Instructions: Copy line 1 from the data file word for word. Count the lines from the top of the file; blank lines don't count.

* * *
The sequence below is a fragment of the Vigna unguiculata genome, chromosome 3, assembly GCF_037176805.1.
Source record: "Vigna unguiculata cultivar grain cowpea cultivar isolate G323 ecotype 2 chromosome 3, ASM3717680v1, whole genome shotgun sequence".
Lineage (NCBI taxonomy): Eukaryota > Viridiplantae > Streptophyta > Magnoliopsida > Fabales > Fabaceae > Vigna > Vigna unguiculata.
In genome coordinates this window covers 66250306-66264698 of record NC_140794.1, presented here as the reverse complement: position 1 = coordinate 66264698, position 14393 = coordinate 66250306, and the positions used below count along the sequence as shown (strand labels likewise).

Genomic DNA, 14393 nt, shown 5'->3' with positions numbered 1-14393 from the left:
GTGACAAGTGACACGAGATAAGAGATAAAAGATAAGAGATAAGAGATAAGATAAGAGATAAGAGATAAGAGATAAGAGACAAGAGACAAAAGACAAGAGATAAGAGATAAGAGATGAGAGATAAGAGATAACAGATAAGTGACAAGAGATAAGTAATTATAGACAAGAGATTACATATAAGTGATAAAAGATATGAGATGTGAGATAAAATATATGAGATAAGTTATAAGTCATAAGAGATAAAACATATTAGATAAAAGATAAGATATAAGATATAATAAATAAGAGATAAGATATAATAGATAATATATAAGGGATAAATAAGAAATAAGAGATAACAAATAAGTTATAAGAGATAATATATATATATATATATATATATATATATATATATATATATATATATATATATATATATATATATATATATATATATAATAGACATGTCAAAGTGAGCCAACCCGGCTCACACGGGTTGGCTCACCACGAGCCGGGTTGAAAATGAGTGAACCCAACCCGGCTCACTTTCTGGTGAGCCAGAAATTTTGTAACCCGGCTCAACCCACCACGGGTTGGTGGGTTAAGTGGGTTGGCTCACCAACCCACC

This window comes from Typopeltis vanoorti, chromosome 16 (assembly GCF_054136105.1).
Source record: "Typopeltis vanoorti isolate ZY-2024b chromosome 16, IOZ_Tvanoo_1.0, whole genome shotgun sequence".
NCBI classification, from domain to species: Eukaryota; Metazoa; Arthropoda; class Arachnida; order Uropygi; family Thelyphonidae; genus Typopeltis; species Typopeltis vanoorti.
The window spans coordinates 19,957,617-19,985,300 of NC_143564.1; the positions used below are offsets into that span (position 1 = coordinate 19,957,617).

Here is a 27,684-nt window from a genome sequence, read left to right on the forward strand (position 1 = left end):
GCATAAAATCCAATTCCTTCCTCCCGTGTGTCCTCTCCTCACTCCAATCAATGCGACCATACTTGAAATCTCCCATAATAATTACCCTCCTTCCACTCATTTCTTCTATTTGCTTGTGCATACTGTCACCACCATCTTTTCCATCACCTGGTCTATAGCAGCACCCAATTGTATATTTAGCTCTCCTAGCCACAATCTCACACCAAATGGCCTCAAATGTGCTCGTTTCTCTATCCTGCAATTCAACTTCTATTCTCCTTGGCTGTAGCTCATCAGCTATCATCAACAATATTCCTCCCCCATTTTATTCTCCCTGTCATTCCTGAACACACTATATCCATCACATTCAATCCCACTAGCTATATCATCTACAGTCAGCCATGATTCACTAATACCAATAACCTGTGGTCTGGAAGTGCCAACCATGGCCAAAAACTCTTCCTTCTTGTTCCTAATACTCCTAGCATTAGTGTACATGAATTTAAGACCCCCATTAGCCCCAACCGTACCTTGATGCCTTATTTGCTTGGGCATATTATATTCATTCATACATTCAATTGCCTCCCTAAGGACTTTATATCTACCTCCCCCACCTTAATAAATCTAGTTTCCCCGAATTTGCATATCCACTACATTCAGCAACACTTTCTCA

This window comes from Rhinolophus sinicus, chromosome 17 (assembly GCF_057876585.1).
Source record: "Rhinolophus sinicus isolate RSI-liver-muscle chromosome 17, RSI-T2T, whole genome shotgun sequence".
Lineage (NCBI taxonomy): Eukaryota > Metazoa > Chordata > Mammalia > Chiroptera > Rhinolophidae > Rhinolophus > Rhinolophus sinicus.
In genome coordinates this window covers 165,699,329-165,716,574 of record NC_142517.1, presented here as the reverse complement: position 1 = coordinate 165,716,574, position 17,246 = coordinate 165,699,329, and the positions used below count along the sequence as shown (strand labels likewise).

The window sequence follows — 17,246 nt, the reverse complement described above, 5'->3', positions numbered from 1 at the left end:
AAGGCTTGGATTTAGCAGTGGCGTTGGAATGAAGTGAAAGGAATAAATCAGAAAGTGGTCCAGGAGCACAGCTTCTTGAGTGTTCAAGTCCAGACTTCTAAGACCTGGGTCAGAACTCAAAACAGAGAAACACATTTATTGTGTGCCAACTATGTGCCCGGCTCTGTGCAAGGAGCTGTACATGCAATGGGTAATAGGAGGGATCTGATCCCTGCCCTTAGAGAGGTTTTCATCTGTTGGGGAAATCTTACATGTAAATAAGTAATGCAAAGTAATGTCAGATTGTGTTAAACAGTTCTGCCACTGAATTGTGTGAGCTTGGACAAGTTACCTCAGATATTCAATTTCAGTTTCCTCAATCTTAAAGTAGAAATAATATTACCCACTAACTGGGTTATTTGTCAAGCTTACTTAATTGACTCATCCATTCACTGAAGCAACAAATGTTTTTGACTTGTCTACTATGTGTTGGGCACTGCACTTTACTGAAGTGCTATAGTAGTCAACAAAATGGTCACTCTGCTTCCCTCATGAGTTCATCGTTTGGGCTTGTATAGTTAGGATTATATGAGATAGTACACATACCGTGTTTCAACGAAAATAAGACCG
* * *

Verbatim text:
The sequence below is a fragment of the Vigna unguiculata genome, chromosome 3, assembly GCF_037176805.1.